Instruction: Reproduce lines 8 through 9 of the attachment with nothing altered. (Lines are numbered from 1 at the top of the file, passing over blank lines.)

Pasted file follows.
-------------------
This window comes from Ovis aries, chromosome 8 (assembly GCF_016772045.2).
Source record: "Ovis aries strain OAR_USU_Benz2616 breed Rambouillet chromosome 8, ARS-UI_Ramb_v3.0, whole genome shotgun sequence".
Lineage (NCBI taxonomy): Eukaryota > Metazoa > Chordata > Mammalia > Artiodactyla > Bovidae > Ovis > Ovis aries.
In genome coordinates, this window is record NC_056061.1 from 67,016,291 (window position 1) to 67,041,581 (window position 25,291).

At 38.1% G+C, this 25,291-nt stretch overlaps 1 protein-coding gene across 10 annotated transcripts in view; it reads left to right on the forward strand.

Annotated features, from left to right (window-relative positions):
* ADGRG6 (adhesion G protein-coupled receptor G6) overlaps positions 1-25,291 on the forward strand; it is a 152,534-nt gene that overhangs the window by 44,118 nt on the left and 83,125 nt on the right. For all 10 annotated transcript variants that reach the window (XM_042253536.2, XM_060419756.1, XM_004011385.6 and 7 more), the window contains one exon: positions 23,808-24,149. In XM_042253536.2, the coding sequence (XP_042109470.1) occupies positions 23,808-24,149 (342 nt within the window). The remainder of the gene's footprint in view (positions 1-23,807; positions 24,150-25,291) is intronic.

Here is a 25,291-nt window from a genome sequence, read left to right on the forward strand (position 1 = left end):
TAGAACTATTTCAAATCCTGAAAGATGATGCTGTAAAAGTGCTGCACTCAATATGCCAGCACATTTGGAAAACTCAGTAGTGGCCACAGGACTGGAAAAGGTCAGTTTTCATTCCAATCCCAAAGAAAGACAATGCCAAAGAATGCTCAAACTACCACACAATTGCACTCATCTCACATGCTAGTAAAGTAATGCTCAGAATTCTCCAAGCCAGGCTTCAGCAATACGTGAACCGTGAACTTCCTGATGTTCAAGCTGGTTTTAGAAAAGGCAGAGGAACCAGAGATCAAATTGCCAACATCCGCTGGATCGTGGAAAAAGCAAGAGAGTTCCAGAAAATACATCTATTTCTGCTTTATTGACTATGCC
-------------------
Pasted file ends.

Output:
Here is a 25,291-nt window from a genome sequence, read left to right on the forward strand (position 1 = left end):
TAGAACTATTTCAAATCCTGAAAGATGATGCTGTAAAAGTGCTGCACTCAATATGCCAGCACATTTGGAAAACTCAGTAGTGGCCACAGGACTGGAAAAGGTCAGTTTTCATTCCAATCCCAAAGAAAGACAATGCCAAAGAATGCTCAAACTACCACACAATTGCACTCATCTCACATGCTAGTAAAGTAATGCTCAGAATTCTCCAAGCCAGGCTTCAGCAATACGTGAACCGTGAACTTCCTGATGTTCAAGCTGGTTTTAGAAAAGGCAGAGGAACCAGAGATCAAATTGCCAACATCCGCTGGATCGTGGAAAAAGCAAGAGAGTTCCAGAAAATACATCTATTTCTGCTTTATTGACTATGCC